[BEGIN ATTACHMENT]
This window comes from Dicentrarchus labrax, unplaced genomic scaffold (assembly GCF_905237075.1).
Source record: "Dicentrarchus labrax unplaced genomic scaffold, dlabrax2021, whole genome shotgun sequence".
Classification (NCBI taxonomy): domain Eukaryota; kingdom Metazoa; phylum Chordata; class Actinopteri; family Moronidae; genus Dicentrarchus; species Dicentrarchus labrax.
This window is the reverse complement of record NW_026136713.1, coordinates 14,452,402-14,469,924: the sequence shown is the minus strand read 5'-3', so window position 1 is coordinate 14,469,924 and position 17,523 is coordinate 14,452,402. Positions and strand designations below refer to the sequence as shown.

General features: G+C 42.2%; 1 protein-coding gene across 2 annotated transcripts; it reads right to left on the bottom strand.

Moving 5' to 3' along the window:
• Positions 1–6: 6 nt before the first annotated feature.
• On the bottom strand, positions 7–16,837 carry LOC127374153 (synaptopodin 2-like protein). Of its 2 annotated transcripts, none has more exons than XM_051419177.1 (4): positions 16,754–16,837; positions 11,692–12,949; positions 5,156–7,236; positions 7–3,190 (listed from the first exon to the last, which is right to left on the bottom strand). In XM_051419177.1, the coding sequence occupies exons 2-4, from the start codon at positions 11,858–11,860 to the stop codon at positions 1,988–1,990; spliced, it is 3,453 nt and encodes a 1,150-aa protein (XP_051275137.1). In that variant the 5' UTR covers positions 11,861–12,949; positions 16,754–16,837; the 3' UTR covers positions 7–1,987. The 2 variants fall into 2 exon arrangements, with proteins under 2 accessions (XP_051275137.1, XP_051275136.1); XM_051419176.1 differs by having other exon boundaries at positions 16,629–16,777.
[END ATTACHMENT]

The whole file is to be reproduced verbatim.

This window comes from Dicentrarchus labrax, unplaced genomic scaffold (assembly GCF_905237075.1).
Source record: "Dicentrarchus labrax unplaced genomic scaffold, dlabrax2021, whole genome shotgun sequence".
Classification (NCBI taxonomy): domain Eukaryota; kingdom Metazoa; phylum Chordata; class Actinopteri; family Moronidae; genus Dicentrarchus; species Dicentrarchus labrax.
This window is the reverse complement of record NW_026136713.1, coordinates 14,452,402-14,469,924: the sequence shown is the minus strand read 5'-3', so window position 1 is coordinate 14,469,924 and position 17,523 is coordinate 14,452,402. Positions and strand designations below refer to the sequence as shown.

General features: G+C 42.2%; 1 protein-coding gene across 2 annotated transcripts; it reads right to left on the bottom strand.

Moving 5' to 3' along the window:
• Positions 1–6: 6 nt before the first annotated feature.
• On the bottom strand, positions 7–16,837 carry LOC127374153 (synaptopodin 2-like protein). Of its 2 annotated transcripts, none has more exons than XM_051419177.1 (4): positions 16,754–16,837; positions 11,692–12,949; positions 5,156–7,236; positions 7–3,190 (listed from the first exon to the last, which is right to left on the bottom strand). In XM_051419177.1, the coding sequence occupies exons 2-4, from the start codon at positions 11,858–11,860 to the stop codon at positions 1,988–1,990; spliced, it is 3,453 nt and encodes a 1,150-aa protein (XP_051275137.1). In that variant the 5' UTR covers positions 11,861–12,949; positions 16,754–16,837; the 3' UTR covers positions 7–1,987. The 2 variants fall into 2 exon arrangements, with proteins under 2 accessions (XP_051275137.1, XP_051275136.1); XM_051419176.1 differs by having other exon boundaries at positions 16,629–16,777.